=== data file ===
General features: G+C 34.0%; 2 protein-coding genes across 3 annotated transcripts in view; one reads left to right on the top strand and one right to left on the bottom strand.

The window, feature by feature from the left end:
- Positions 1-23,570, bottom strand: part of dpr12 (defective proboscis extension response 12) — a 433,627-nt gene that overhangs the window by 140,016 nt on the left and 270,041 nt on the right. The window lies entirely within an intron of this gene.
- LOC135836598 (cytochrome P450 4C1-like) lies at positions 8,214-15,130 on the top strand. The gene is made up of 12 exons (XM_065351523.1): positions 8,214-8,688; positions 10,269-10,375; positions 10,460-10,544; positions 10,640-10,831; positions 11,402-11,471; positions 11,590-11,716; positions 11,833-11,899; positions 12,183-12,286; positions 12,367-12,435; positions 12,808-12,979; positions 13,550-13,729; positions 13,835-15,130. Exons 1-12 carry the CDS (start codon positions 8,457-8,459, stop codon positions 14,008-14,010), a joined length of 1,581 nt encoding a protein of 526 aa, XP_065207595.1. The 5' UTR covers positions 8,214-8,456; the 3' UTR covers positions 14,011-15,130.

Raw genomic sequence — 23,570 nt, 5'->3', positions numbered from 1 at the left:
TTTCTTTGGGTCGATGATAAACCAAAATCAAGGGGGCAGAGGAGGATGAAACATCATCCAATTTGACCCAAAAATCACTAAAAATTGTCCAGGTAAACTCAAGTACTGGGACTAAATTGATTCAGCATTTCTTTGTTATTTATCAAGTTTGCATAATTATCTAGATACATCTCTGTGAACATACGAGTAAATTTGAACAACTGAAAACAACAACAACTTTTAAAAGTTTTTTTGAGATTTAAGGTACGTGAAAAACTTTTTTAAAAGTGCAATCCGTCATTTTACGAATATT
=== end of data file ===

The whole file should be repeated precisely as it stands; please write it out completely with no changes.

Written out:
General features: G+C 34.0%; 2 protein-coding genes across 3 annotated transcripts in view; one reads left to right on the top strand and one right to left on the bottom strand.

The window, feature by feature from the left end:
- Positions 1-23,570, bottom strand: part of dpr12 (defective proboscis extension response 12) — a 433,627-nt gene that overhangs the window by 140,016 nt on the left and 270,041 nt on the right. The window lies entirely within an intron of this gene.
- LOC135836598 (cytochrome P450 4C1-like) lies at positions 8,214-15,130 on the top strand. The gene is made up of 12 exons (XM_065351523.1): positions 8,214-8,688; positions 10,269-10,375; positions 10,460-10,544; positions 10,640-10,831; positions 11,402-11,471; positions 11,590-11,716; positions 11,833-11,899; positions 12,183-12,286; positions 12,367-12,435; positions 12,808-12,979; positions 13,550-13,729; positions 13,835-15,130. Exons 1-12 carry the CDS (start codon positions 8,457-8,459, stop codon positions 14,008-14,010), a joined length of 1,581 nt encoding a protein of 526 aa, XP_065207595.1. The 5' UTR covers positions 8,214-8,456; the 3' UTR covers positions 14,011-15,130.

Raw genomic sequence — 23,570 nt, 5'->3', positions numbered from 1 at the left:
TTTCTTTGGGTCGATGATAAACCAAAATCAAGGGGGCAGAGGAGGATGAAACATCATCCAATTTGACCCAAAAATCACTAAAAATTGTCCAGGTAAACTCAAGTACTGGGACTAAATTGATTCAGCATTTCTTTGTTATTTATCAAGTTTGCATAATTATCTAGATACATCTCTGTGAACATACGAGTAAATTTGAACAACTGAAAACAACAACAACTTTTAAAAGTTTTTTTGAGATTTAAGGTACGTGAAAAACTTTTTTAAAAGTGCAATCCGTCATTTTACGAATATT